Commentary: Too much hugging in NBA

The Clippers'  J.J. Redick and Magic's Nikola Vucevic hug after the game earlier this season.

Kim Klement/Kim Klement-USA TODAY Sports

For the last week, people around town, knowing my love for hockey, have been congratulating me over the news that the NHL is selling out more arenas than the NBA.

Fifteen NHL markets, including Detroit, are playing in front of sold-out home crowds, which compares to eight markets in the NBA.

Through 19 home games, the Pistons rank 26th in home attendance, averaging 14,409 fans. The Wings are at the top of the NHL’s home-attendance figures, averaging 23,780 fans through 23 home games.

The Winter Classic is considered a home game for the Red Wings, which is why their home-attendance figure is askew. Instead of 100-percent capacity, the Wings are at 118.5 percent.

Because of these attendance figures, the assumption is that the NHL has finally turned the corner and will morph into a legitimate national sport in the United States, instead of a regional one.

That would be tremendous for hockey, which will always have a hardcore audience and really should continue to grow.

With the success of the Winter Classic and the evolution of USA Hockey, the sport is certainly enjoying a resurgence in popularity.

American hockey players in the NHL hail from all over the country. The current U.S. Olympic roster has players from seven states, which is a marked improvement from when they almost all came from the three M’s: Michigan, Minnesota and Massachusetts.

The development program in Ann Arbor has created a national identity for USA Hockey, and most Americans in the NHL and on our Olympic team are from that program.

Also, hockey’s violent nature appeals to a key demographic, males 18 to 34 years old. It’s a fast game that allows fighting — a real-life video game played on ice.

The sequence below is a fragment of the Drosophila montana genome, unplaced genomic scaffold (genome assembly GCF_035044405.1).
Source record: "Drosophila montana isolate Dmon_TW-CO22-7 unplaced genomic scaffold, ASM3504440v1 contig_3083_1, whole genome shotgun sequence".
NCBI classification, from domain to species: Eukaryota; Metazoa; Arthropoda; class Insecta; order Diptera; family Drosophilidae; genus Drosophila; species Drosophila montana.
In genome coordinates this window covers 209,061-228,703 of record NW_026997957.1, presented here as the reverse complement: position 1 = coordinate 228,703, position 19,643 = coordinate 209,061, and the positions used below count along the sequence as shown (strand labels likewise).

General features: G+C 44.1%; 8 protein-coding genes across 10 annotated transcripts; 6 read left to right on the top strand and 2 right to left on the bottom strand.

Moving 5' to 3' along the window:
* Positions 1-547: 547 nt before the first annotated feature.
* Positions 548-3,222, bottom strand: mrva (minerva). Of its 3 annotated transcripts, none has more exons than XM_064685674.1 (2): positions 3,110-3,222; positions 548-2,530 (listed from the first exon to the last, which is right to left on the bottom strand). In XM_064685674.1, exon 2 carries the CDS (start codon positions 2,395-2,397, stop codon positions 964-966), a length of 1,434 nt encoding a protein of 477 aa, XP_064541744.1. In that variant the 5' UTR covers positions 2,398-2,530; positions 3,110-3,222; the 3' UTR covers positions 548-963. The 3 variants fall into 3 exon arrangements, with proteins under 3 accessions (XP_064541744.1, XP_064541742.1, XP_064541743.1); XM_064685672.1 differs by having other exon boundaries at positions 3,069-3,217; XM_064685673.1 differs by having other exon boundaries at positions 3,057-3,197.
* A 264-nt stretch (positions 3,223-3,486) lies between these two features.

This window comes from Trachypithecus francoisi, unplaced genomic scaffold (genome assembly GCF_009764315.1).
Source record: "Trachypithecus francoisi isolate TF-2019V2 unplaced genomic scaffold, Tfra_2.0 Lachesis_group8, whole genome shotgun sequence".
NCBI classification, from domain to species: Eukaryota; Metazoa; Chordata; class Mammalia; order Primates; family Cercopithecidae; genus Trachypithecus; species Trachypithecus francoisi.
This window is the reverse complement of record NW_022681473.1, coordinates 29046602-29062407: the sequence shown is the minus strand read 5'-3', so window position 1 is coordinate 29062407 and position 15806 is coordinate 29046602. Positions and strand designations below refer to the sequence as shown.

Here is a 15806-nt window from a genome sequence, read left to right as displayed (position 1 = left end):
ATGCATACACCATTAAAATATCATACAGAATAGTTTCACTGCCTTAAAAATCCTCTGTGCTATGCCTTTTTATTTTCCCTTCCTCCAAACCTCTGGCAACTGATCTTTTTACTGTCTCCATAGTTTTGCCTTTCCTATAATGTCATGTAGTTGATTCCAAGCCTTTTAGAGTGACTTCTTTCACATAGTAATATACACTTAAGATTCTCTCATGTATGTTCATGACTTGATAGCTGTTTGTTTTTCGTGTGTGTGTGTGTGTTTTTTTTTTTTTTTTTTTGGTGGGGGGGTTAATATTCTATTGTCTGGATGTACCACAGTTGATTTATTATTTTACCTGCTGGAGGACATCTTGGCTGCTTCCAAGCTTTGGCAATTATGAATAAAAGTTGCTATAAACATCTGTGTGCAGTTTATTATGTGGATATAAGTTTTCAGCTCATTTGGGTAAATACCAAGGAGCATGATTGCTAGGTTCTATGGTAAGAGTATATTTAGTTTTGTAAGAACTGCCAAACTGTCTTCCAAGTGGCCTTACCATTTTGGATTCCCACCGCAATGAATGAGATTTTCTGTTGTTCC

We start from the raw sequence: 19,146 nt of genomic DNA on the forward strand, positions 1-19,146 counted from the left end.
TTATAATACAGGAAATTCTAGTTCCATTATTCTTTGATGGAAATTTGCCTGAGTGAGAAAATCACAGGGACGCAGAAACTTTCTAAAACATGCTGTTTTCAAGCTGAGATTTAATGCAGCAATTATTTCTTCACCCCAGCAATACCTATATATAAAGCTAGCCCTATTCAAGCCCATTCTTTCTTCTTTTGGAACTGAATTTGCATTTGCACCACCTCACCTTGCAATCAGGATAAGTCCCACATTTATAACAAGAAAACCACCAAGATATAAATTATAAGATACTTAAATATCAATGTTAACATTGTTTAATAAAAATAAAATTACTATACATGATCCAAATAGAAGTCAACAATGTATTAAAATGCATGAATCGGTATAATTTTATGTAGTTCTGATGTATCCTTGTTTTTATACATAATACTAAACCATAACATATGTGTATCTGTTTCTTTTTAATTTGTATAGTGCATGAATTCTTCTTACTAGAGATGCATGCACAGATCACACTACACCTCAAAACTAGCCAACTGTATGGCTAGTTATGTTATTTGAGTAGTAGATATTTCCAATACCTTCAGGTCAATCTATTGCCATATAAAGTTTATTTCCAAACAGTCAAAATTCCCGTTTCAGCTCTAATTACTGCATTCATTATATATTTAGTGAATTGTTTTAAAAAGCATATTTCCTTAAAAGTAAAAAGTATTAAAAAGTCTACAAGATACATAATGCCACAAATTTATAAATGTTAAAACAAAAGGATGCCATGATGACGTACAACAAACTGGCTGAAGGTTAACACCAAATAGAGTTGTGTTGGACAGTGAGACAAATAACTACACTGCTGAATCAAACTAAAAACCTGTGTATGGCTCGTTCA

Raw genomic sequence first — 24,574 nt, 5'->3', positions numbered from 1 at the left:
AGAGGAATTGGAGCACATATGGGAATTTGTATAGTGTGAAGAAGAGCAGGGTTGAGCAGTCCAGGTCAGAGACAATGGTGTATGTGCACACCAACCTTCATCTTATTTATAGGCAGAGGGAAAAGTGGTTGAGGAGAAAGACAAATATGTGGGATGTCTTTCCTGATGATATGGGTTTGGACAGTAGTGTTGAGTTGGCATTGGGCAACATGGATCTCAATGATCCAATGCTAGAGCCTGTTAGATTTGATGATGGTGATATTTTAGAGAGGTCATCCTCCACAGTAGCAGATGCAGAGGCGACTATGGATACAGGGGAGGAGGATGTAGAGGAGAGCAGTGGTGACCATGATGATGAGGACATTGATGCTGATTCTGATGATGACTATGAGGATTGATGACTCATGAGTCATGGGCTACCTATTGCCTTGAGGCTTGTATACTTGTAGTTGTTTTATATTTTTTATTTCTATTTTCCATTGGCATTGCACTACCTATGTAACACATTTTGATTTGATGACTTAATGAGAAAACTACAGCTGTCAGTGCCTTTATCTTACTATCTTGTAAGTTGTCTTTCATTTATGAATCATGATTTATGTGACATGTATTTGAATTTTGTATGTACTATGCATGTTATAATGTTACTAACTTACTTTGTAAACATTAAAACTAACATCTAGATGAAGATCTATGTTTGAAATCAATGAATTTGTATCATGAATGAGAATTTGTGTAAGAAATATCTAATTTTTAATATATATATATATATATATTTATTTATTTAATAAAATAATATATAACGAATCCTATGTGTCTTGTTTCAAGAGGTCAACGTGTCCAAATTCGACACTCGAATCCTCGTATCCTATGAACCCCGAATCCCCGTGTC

Hockey’s gain isn’t necessarily the NBA’s loss.

But hockey’s gain isn’t necessarily the NBA’s loss.

Basketball is a great game in its own right. The athleticism displayed on the hardwood is staggering. Basketball players are some of the most gifted and talented athletes in the world.

From the days of Dave Bing right up to Andre Drummond, I have always been a huge fan of the Pistons. Even as trying as it is to embrace a sub-.500 team right now, the game itself remains captivating to me.

But something needs to change, and it’s not the game. It’s the perception of the NBA players.

This has nothing to do with players getting into trouble or flashing their riches around town. Some athletes find trouble regardless of their sport, and they’re all wealthy.

My concern is, the NBA is too buddy-buddy. At the end of most games, there’s an on-court love fest between opposing players.

I realize that you’re all part of an exclusive fraternity, but the NBA is not a frat party. A little animosity is good for the competition.

During last week’s NFL playoffs, how many times did the announcers say, "These teams really don’t like one another?" I wasn’t counting, but it was a lot.

That statement is beautiful music to the ears of a sports fans.

I’m not proposing a game where fistfights and cheap shots are the norm. I just want more of an attitude of "I want to win, you’re standing in my way, so you have to be taken down."

Perhaps I’m a relic from the Bad Boys era — still fixated on the Pistons-Celtics and Piston-Bulls confrontations. The competition was intense, and the play was terrific. It was magnificent theater.

Today’s NBA — with its buddy-buddy atmosphere and select few star-stacked teams (please go back to the Cavs, LeBron) — has been reduced to third-rate melodrama.

And we already know how it’s going end.